The financial services sector was one of a handful of industries that experienced positive job growth during the COVID-19. Despite businesses in hospitality, entertainment, and recreation being decimated by pandemic lockdowns, those in professional services actually saw increases in year-over-year revenue.
So, what caused such a rise in demand for financial services talent? According to workforce experts, the provision of trillions of dollars in federal COVID-19 aid created a perfect storm for the finance sector. As millions of Americans were desperate to maintain financial stability during the pandemic, they turned to their trusted bankers and financial advisors for help. Further accentuating the need for financial services professionals, record-low interest rates spurred consumer spending and a greater willingness to borrow money. These collective demands forced banks and other financial institutions nationwide to increase the sizes of their retail banking and customer service workforce.
Looking to the future, what are some anticipated trends within the financial services sector? Here are things to expect when examining the long-term direction of the industry in 2022 and beyond.
Putting greater emphasis on digital transactions
If the pandemic taught us one thing, it’s that humans can never take in-person interactions for granted ever again. The same is also true for banks and financial institutions. Even before the outbreak of the pandemic, retail banks had witnessed a steady drop off in branch usage. While experts claim that there will always be a need for brick-and-mortar banking locations, innovators within the finance sector will expand their technology departments to improve their digital websites and mobile banking applications. By enabling customers to conduct transactions right from their computers or smartphones, banks will more effectively embrace the digital era.
Familiarizing employees with in-demand departments
Throughout the pandemic, banks and financial institutions have had their hands full when trying to keep pace with consumers’ borrowing demands. To continue servicing the needs of their clients and customers, organizations must continue large-scale cross-training initiatives. This is done—in large part—to familiarize employees who may be experiencing declines in workloads with departments that have seen explosions in service needs. Areas like lending, customer service, and product design have all been booming during the outbreak of COVID-19—and this trend will only be amplified in the months ahead.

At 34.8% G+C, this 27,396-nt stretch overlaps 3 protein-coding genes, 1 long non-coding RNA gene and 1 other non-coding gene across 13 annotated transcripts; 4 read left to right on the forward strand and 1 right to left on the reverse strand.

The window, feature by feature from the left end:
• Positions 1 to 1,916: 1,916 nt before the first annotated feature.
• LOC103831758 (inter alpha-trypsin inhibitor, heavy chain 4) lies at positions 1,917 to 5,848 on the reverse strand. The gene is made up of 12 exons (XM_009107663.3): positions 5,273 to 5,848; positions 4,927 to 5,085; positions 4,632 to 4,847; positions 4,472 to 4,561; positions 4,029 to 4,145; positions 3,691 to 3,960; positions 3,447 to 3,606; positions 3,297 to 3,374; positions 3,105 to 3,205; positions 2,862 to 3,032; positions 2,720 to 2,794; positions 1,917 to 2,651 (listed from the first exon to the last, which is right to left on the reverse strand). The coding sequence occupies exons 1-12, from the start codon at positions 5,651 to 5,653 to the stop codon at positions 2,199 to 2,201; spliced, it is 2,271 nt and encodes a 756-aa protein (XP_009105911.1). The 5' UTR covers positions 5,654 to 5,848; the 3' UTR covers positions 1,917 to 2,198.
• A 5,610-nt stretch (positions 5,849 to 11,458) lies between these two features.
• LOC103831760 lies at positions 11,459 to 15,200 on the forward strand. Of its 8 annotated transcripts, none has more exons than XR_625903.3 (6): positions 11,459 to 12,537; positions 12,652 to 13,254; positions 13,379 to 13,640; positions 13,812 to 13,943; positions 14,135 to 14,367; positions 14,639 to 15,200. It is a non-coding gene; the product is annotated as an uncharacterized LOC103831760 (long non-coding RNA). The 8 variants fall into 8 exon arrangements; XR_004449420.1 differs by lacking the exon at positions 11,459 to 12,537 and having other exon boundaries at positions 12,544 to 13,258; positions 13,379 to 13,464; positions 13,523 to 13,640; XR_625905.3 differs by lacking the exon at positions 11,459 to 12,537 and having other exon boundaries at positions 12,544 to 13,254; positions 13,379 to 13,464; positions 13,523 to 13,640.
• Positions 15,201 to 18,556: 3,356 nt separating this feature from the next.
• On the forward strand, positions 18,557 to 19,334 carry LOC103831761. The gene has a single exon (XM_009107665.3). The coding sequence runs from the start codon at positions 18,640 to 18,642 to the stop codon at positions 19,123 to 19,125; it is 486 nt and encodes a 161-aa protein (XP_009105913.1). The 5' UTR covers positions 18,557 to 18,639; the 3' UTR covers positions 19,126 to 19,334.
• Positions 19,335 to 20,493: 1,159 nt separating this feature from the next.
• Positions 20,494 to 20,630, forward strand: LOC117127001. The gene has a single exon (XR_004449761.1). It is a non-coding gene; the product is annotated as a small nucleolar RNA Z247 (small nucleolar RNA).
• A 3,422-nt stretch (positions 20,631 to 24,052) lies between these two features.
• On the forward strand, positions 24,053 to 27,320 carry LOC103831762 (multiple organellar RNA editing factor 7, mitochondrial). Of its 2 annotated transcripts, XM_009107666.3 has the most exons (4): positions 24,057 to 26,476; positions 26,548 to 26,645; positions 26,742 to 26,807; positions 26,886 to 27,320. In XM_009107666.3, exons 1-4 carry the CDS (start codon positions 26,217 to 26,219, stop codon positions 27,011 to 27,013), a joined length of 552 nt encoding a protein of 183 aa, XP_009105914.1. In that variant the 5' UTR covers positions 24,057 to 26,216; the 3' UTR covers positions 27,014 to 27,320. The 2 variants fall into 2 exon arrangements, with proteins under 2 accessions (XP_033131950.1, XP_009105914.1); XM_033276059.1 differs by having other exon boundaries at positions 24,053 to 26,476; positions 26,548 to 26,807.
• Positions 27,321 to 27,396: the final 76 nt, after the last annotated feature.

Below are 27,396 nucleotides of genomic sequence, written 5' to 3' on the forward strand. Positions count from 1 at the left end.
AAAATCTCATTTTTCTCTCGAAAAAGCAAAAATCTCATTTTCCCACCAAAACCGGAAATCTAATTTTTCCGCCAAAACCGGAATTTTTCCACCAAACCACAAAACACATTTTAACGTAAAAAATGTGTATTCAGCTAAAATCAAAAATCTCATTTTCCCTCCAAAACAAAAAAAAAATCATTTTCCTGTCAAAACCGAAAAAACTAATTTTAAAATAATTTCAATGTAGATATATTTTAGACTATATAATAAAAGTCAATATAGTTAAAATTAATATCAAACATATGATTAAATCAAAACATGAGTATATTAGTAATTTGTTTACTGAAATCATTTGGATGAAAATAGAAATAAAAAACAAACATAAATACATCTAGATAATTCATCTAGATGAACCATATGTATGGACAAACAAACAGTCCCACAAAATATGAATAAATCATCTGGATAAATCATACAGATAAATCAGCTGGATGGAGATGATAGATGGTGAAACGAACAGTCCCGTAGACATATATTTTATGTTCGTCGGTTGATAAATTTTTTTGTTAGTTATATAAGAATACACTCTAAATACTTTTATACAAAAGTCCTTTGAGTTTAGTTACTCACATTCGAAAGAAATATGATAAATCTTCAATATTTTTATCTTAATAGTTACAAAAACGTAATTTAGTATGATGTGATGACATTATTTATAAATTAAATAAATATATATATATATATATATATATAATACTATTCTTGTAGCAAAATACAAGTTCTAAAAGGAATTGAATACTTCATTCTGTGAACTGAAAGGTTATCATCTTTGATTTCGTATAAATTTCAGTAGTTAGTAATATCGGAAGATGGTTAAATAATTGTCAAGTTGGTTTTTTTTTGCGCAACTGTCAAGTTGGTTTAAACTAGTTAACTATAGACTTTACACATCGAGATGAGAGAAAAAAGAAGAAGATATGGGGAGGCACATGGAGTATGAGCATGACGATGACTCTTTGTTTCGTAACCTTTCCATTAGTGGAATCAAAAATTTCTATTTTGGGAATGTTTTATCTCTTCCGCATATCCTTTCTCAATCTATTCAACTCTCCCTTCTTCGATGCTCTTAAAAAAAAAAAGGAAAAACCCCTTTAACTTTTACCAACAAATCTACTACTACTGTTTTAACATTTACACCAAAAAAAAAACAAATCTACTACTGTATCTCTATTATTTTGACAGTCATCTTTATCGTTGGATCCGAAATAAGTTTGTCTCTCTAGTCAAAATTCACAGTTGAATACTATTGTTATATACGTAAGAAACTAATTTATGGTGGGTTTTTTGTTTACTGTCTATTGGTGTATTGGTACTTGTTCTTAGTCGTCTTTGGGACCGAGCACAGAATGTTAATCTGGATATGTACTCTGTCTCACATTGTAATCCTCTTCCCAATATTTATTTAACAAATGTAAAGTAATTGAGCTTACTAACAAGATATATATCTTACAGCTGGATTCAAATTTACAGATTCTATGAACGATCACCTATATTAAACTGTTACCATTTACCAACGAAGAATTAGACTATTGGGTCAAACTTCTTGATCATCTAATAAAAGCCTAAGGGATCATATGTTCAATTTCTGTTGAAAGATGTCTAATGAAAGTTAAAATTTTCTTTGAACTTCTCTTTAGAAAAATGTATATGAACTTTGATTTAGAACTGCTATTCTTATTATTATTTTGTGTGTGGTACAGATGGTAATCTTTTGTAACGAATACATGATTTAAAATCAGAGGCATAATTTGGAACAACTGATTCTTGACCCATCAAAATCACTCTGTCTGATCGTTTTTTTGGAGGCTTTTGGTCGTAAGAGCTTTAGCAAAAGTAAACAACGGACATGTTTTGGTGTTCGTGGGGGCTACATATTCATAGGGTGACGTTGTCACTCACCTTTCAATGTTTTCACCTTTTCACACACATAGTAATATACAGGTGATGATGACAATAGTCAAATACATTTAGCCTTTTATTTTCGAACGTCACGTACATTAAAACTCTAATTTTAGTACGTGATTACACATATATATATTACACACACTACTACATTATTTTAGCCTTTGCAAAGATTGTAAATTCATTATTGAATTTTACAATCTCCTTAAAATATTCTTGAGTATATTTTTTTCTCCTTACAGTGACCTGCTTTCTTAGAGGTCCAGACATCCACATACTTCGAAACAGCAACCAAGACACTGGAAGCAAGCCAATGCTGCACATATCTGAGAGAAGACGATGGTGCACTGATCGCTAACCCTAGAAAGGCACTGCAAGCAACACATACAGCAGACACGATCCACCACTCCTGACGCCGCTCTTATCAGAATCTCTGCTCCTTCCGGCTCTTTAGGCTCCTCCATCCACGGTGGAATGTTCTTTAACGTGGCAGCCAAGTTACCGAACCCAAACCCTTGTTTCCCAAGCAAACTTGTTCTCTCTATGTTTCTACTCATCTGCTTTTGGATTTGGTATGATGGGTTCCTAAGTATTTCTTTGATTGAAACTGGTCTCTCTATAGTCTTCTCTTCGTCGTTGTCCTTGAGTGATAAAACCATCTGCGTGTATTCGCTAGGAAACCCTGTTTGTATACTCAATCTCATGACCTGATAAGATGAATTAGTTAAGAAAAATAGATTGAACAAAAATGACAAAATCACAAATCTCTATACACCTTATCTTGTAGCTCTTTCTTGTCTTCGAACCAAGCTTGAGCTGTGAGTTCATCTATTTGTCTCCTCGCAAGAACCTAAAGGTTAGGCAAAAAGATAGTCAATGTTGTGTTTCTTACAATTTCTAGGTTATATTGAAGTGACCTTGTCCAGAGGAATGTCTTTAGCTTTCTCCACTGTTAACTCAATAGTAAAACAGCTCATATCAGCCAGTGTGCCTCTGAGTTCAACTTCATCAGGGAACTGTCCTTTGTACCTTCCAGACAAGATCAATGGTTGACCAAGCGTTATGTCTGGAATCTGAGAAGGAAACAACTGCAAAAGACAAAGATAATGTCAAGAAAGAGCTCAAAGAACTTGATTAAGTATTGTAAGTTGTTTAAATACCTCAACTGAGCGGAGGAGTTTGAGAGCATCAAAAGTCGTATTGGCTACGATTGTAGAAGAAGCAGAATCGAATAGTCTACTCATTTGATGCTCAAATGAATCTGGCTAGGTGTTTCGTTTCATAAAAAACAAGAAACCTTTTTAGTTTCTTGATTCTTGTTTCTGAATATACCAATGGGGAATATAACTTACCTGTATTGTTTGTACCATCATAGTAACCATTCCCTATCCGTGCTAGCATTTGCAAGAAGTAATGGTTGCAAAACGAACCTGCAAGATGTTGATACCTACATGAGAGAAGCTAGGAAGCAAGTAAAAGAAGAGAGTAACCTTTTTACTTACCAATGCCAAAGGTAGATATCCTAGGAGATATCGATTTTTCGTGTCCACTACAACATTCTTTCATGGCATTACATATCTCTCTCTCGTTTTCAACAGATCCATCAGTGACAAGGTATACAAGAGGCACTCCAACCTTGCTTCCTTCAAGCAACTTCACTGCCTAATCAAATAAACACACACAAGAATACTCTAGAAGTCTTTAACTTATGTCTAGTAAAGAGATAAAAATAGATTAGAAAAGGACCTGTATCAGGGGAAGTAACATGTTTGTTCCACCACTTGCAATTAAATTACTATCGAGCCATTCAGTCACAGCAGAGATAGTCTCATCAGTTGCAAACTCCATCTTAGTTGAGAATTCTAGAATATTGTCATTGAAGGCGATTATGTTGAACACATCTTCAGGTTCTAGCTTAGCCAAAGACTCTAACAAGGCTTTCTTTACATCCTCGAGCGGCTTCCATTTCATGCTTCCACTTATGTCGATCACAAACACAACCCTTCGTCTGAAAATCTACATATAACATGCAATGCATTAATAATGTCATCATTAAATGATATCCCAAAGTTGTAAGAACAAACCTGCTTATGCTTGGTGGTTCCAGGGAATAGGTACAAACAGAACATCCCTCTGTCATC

Proactively monitoring for criminal cyber activity
As banks and financial services institutions continue to ride the digital transformation wave and utilize the latest and greatest twenty-first-century technology, the need for added cybersecurity measures will be considerably high. According to new research by BAE Systems Applied Intelligence, 74 percent of banks and insurers experienced a rise in cybercrime during the pandemic. Because criminal cyber activity will only continue to become more innovative and sophisticated, these businesses must be on high alert and aware of a potential attack. By allocating additional resources and deploying professionals to prevent money laundering incidents and phishing scams, the financial services industry will be better protected from a devastating and debilitating cyberattack.
Promoting diversity and inclusion in talent acquisition
Historically, the financial services sector has been an industry dominated by white men. As such, companies within this space have begun strategizing how to recruit greater populations of diverse and oft-overlooked candidates. Studies—like one conducted by McKinsey—show that companies in the top quartile for ethnic and cultural diversity on executive teams were 33 percent more likely to have industry-leading profitability. Making meaningful progress in the areas of diversity, equity, and inclusion can serve as a differentiator for financial services organizations while better positioning them for long-term success.
Searching for top-tier financial services talent? Learn how Broadleaf’s MSP and RPO solutions can help you find the candidates you need, when you need them.
This blog was written by Broadleaf’s Director of Business Development, Mike Brann.